ZURICH (Reuters) - FIFA needs to change the culture within the organisation and not just introduce new committees if it is to successfully battle corruption in its ranks, a leading anti-corruption watchdog said on Thursday.
Transparency International said that FIFA’s working practices, at least until the last year, had been exposed by the release of a legal document issued by the prosecutor’s office in the Swiss canton of Zug on Wednesday.
This showed that ex-FIFA President Joao Havelange and former executive committee member Ricardo Teixeira took multi-million dollar bribes on World Cup deals and that FIFA officials knew about it but did nothing.
“It shows once again that it is not about working on structure and having better rules, it’s about the culture and spirit and FIFA has not yet begun to work on that,” Transparency’s senior adviser on sport Sylvia Schenk told Reuters.
“It showed the culture and spirit that was prevalent within FIFA until only last year, when there was a small change. It was accepted that officials had taken money and received money in a way which was contradictory to their own obligations towards FIFA.”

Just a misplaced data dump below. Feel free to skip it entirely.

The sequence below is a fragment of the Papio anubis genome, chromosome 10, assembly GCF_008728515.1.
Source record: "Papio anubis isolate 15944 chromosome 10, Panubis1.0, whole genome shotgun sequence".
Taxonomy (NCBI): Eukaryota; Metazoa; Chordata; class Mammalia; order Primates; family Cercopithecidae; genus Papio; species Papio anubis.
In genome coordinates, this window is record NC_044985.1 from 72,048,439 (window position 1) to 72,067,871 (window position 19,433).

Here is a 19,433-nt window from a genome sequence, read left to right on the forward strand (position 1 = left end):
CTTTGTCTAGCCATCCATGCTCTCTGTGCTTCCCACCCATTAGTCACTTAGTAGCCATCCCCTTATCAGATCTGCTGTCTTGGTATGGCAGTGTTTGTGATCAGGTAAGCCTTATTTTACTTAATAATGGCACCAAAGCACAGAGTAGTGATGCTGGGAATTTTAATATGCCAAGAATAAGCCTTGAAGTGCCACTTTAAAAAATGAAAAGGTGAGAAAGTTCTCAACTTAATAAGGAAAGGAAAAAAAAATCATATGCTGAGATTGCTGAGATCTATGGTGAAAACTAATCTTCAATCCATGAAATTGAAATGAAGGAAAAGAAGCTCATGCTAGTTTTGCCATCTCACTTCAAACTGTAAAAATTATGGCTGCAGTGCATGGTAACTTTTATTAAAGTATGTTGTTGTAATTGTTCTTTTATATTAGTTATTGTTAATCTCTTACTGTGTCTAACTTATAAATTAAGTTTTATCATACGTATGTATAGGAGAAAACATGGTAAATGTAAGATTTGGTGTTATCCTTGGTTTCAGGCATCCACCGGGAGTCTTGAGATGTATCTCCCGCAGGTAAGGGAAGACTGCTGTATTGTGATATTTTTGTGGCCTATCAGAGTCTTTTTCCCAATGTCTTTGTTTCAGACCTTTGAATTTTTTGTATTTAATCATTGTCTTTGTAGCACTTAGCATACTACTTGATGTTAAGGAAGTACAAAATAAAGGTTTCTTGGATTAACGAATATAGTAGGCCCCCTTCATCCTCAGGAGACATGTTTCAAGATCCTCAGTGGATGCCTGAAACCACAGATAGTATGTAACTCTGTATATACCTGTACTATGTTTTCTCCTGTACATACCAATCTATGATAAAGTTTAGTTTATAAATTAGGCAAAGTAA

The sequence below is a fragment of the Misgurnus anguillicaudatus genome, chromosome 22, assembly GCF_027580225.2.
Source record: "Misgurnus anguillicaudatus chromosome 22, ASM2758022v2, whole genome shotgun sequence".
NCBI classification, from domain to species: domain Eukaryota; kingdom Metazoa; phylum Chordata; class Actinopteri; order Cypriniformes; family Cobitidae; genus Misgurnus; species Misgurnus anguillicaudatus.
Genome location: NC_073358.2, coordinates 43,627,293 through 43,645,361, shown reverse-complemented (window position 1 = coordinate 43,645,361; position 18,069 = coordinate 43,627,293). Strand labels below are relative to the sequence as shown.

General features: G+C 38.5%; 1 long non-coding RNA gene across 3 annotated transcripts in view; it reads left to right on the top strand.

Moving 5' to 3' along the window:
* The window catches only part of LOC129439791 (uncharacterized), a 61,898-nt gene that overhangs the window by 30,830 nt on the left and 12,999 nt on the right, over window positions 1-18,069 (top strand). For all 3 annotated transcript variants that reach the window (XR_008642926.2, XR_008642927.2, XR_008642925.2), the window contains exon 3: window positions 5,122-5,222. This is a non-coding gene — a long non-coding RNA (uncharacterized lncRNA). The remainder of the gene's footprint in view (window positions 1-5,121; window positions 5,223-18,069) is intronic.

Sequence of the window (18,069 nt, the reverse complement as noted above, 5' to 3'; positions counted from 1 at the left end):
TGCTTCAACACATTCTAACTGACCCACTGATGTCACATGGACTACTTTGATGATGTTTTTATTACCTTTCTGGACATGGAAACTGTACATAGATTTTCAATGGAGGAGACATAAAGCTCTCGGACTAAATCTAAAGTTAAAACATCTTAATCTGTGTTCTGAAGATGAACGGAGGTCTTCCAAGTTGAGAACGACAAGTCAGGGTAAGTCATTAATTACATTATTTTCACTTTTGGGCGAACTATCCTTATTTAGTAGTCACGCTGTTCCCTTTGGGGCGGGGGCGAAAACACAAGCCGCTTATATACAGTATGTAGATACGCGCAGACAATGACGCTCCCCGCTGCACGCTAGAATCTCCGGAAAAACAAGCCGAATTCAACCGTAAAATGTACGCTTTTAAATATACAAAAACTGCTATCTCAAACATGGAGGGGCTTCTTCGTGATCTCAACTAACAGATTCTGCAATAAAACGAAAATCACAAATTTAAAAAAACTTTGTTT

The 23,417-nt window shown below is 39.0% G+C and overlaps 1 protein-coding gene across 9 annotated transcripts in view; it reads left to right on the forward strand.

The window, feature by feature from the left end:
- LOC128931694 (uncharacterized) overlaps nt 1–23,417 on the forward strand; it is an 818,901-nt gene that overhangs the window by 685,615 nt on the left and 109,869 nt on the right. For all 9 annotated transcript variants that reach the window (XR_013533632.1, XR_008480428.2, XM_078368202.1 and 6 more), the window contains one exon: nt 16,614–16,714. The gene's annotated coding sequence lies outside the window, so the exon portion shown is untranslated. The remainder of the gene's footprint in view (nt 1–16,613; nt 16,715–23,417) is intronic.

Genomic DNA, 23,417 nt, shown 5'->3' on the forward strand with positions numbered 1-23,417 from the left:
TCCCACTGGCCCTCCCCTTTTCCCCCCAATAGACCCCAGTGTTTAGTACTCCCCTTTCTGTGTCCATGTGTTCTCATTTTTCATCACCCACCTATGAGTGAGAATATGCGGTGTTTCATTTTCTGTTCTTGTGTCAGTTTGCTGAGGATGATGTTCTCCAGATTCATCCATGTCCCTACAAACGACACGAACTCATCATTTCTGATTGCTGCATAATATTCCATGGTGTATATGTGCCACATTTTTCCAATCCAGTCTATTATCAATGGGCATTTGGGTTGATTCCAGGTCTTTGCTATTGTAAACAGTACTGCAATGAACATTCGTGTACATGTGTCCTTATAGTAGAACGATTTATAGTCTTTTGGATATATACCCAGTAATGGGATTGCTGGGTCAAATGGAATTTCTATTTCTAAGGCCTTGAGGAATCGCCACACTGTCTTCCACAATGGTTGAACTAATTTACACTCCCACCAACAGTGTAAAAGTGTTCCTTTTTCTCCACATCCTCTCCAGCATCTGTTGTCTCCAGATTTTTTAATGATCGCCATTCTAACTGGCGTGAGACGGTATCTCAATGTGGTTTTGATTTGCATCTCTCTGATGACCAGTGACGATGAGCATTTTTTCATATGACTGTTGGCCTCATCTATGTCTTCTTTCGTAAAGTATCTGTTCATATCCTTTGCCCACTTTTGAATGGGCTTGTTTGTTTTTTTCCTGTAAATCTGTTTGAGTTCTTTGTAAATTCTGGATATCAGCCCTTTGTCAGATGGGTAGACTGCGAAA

Havelange, a Brazilian who was head of FIFA from 1974 to 1998, received a payment of 1.5 million Swiss francs (987,200 pounds) in March 1997 from now-defunct sports marketing body ISL, the Swiss prosecutors said.
Teixeira, who led the Brazilian Football Confederation from 1989 until stepping down earlier this year, took 12.7 million francs between 1992 and 1997, the prosecutors said.
ISL sold the commercial rights to broadcast World Cup competitions on behalf of FIFA. It collapsed with debts of around $300 million in 2001.
FIFA has responded to a string of recent corruption scandals by introducing an audit and compliance committee and reforming its ethics committee, splitting it into two chambers with one to investigate cases and another to judge them and hand out penalties.
The heads of the two chambers are due to be announced by FIFA on Tuesday when president Sepp Blatter is due to face the media for the first time since the release of the document.
Blatter, 76, has worked for FIFA since 1975. The Swiss national was FIFA’s General Secretary before succeeding Havelange in 1998.
Schenk said an illustration of the culture prevalent in FIFA was a claim by its legal representative during the case that “in South America and Africa......bribery payments belong to the usual salary of the majority of the population.”
“They (FIFA) have not really understood the message,” said Schenk. “If you don’t work very hard on the culture, then the compliance programme is more for show.”
Additional reporting by Keith Weir in London, editing by Alan Baldwin